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judy 1.0.5-5
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Source: judy
Section: libs
Priority: optional
Maintainer: Troy Heber <troyh@debian.org>
Uploaders:
Build-Depends: debhelper (>=9), dh-autoreconf, quilt
Standards-Version: 3.9.6

Package: libjudy-dev
Section: libdevel
Architecture: any
Depends: libjudydebian1 (= ${binary:Version}), ${shlibs:Depends}, ${misc:Depends}
Description: C library for creating and accessing dynamic arrays (dev package)
 Judy is a C library that implements a dynamic array.  Empty Judy arrays are
 declared with null pointers.  A Judy array consumes memory only when
 populated yet can grow to take advantage of all available memory.  Judy's key
 benefits are:  scalability, performance, memory efficiency, and ease of use.
 Judy arrays are designed to grow without tuning into the peta-element range,
 scaling near O(log-base-256).
 .
 Judy arrays are accessed with insert, retrieve, and delete calls for number
 or string indexes.  Configuration and tuning are not required -- in fact not
 possible.  Judy offers sorting, counting, and neighbor/empty searching.
 Indexes can be sequential, clustered, periodic, or random -- it doesn't
 matter to the algorithm.  Judy arrays can be arranged hierarchically to
 handle any bit patterns -- large indexes, sets of keys, etc.
 .
 Judy is often an improvement over common data structures such as:  arrays,
 sparse arrays, hash tables, B-trees, binary trees, linear lists, skiplists,
 other sort and search algorithms, and counting functions.
 .
 This is the development package.

Package: libjudydebian1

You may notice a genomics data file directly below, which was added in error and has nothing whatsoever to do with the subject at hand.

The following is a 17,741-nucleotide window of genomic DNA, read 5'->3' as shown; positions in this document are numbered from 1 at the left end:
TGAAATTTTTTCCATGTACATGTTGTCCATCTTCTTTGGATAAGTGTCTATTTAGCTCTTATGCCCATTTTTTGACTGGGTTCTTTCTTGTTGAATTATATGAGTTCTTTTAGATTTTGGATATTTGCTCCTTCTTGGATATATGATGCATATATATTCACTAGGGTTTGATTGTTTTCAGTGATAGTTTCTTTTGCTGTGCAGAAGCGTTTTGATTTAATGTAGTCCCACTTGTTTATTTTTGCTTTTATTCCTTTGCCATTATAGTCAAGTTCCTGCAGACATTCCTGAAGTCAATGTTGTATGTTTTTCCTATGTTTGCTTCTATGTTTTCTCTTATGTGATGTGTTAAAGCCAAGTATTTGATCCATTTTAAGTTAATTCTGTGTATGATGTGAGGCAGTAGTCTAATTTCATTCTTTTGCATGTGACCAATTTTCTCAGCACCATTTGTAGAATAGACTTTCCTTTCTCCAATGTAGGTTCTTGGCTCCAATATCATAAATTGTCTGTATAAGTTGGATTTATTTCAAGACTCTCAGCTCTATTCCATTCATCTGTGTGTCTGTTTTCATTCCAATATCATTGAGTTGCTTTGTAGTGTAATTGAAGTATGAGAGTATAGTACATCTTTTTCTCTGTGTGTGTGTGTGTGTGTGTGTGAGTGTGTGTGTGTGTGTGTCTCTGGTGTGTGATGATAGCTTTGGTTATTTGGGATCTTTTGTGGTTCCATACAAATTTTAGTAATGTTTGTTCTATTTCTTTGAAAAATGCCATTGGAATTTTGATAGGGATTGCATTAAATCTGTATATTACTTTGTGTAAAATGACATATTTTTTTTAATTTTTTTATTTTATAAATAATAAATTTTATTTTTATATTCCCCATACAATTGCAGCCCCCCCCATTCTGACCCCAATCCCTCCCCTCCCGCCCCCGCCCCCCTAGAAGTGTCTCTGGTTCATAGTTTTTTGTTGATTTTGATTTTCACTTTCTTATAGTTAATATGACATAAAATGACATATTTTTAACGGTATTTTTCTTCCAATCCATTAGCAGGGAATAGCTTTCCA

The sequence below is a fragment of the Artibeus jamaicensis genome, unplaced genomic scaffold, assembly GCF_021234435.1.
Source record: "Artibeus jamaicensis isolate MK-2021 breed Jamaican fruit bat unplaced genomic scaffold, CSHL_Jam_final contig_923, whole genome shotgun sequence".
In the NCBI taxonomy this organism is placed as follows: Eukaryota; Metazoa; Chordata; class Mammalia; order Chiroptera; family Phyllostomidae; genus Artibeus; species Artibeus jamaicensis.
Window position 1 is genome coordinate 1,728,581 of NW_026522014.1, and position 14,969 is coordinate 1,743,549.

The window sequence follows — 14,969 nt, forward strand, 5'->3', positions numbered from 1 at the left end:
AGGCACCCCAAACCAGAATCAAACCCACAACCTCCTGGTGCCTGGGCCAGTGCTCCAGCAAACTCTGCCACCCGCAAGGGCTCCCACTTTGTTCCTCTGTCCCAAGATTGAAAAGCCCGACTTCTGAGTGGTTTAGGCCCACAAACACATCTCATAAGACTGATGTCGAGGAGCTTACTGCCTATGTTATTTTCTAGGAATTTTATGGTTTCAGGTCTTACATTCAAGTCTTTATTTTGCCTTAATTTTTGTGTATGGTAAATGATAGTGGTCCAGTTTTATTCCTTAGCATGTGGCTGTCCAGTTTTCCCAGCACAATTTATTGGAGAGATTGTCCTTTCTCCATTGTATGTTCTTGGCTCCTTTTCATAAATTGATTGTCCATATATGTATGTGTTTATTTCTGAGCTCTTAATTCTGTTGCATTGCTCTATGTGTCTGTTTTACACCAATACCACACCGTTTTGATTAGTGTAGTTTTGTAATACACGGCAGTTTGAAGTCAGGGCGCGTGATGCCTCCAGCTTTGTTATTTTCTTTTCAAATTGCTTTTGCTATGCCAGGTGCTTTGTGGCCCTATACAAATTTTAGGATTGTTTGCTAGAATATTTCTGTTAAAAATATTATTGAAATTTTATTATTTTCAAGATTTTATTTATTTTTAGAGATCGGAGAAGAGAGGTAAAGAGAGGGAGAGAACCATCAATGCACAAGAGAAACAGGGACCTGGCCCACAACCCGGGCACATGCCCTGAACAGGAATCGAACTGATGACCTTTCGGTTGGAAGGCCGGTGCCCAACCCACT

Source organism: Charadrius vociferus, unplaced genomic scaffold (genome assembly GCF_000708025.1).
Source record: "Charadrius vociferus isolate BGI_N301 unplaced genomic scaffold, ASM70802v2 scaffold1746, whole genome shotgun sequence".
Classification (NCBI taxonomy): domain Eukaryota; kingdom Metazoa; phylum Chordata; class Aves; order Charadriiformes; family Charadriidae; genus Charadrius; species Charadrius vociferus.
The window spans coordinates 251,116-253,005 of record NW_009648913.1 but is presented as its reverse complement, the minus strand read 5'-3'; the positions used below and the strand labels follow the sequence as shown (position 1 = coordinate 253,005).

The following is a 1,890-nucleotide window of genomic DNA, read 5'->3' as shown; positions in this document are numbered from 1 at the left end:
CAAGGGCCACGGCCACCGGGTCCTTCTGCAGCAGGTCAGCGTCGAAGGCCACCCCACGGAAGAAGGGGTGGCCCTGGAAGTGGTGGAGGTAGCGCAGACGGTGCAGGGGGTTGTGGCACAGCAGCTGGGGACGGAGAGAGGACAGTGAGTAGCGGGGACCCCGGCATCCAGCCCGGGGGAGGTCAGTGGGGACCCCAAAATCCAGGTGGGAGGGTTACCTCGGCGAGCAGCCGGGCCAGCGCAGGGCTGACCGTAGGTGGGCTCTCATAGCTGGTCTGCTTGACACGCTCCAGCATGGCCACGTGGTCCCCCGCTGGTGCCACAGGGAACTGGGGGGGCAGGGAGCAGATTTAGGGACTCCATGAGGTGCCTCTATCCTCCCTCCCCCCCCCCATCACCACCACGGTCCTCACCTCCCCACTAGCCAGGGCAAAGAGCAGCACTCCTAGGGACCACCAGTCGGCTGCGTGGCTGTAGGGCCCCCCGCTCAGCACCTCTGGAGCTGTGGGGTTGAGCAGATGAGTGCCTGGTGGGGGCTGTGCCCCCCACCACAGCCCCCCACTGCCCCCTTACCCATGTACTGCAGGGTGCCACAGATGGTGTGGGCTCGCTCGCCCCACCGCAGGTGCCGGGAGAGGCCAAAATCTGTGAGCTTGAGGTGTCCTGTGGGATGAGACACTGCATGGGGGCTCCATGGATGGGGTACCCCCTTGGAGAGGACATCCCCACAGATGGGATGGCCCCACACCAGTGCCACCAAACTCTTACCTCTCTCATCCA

Section: libs
Architecture: any
Depends: ${shlibs:Depends}, ${misc:Depends}
Description: C library for creating and accessing dynamic arrays
 Judy is a C library that implements a dynamic array.  Empty Judy arrays are
 declared with null pointers.  A Judy array consumes memory only when
 populated yet can grow to take advantage of all available memory.  Judy's key
 benefits are:  scalability, performance, memory efficiency, and ease of use.
 Judy arrays are designed to grow without tuning into the peta-element range,
 scaling near O(log-base-256).
 .
 Judy arrays are accessed with insert, retrieve, and delete calls for number
 or string indexes.  Configuration and tuning are not required -- in fact not
 possible.  Judy offers sorting, counting, and neighbor/empty searching.
 Indexes can be sequential, clustered, periodic, or random -- it doesn't
 matter to the algorithm.  Judy arrays can be arranged hierarchically to
 handle any bit patterns -- large indexes, sets of keys, etc.
 .
 Judy is often an improvement over common data structures such as:  arrays,
 sparse arrays, hash tables, B-trees, binary trees, linear lists, skiplists,
 other sort and search algorithms, and counting functions.